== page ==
Board votes down personal-use priority proposal

  • Several thousand dipnetters converge at the mouth of the Kenai River to catch a share of the late run of sockeye salmon headed in this 2013 photo. At its recent statewide issues meeting, the Board of Fisheries voted down a proposal to give personal-use fisheries an allocation priority over other users in nonsubsistence areas. (Photo/File/AJOC)

The Board of Fisheries has voted down a controversial proposal that would have given personal-use fisheries priority in its allocation criteria as well as two proposals to change the way the Alaska Department of Fish and Game sets and manages escapement goals.

All three proposals attracted testimony from stakeholders across the state, both for and against, during the board’s Statewide Finfish and Supplemental Issues meeting in Anchorage from March 9-12.

Though the board turned down several proposals related to escapement goals and allocation priorities, the members indicated they’d be open to longer discussions on those subjects in the future.

Proposal 171, submitted by the Kenai River Sportfishing Association, would have changed the criteria in the board’s allocation policy to include a priority for personal-use fisheries.

The personal-use fisheries in the state, most notably the Chitina, Kenai River, Kasilof River and Fish Creek dipnet fisheries, attract thousands of participants every year. Because they do not have participation limits and harvest sockeye, a valuable species to the other user groups, they are a frequent source of allocation conflict, especially in Cook Inlet.

The Board of Fisheries uses the allocation criteria as a checklist for considerations when making allocative decisions about fisheries issues. Subsistence users always get a priority, but in nonsubsistence areas, the board can weigh the different user groups and factors equally.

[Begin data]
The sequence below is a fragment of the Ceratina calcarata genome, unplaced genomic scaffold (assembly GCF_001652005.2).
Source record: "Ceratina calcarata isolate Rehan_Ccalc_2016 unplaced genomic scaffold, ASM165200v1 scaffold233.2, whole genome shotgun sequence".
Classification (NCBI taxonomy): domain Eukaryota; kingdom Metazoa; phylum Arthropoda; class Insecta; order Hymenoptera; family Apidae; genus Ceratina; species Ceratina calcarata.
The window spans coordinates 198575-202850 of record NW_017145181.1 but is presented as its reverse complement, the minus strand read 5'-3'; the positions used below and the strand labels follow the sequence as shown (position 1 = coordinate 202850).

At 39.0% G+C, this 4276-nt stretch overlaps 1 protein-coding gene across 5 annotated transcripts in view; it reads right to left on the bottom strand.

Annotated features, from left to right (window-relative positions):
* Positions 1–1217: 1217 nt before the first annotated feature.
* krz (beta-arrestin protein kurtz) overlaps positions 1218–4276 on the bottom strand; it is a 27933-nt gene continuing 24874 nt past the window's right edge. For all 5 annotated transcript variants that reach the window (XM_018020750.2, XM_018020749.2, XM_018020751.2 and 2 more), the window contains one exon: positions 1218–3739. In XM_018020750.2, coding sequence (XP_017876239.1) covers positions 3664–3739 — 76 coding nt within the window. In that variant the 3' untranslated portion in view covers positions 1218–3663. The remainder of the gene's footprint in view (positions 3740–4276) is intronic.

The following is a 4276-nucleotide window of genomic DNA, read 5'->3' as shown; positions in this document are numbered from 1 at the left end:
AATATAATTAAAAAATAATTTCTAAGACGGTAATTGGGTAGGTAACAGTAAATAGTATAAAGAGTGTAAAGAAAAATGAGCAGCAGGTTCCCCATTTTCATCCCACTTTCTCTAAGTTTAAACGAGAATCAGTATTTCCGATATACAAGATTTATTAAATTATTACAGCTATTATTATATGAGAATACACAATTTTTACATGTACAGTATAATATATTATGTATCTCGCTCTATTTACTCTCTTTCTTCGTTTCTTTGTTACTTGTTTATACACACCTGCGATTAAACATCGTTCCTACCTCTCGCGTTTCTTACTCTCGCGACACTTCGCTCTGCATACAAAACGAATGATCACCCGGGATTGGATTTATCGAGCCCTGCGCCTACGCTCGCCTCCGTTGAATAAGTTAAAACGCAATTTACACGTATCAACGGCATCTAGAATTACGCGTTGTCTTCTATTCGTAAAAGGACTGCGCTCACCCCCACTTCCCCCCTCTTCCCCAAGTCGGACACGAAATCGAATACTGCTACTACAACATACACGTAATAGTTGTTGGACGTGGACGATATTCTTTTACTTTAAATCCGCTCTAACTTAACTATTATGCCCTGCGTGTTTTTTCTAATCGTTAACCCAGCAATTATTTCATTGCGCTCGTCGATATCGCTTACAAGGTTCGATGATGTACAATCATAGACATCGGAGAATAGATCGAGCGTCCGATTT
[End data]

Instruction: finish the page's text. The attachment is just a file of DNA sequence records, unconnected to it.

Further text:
In its proposal, KRSA asked that the board rewrite its allocation criteria in nonsubsistence areas with a number of changes, including considering the number of residents and nonresidents participating in the fishery, the importance of each fishery to provide residents with fish for personal and family consumption and the history of the fishery within the last 20 years.

During public testimony at the meeting, KRSA fishery biology consultant Kevin Delaney told the board that the criteria does not block the board from making decisions in favor of other user groups but would add weight to the criteria when making allocative decisions in nonsubsistence areas.

“If the desire is to prioritize historical use as it has been, rather than generating broad public support and maximizing economic value, that decisions would still be possible,” he said. “It would just be transparently obvious that that’s the reason.”

Large numbers of commercial fishermen, particularly from Cook Inlet, came out to oppose the proposal. Many cited feelings of being marginalized by regulations in Cook Inlet, where families have generations of commercial fishing history, while others cited concerns about the biological wisdom of prioritizing the personal-use fisheries.

Duncan Fields, who represented the communities of Ouzinkie and Old Harbor on Kodiak and as the chairman of the Kodiak Salmon Workgroup, testified against proposal 171, saying it would tie the hands of future boards on allocation decisions and that it would set a precedent for allocation based on the number of users.

“That goes to the very heart of what we believe in as Americans with a constitutional government where we protect aspects of minority rights, people who are not in the majority,” he said. “We have a common use clause, which means that the resources are to be used for the good of all the people, not just those who happen to have a majoritarian point of view. I think I’m most offended by the change in language that would change your criteria based on sort of a numerical hierarchy.”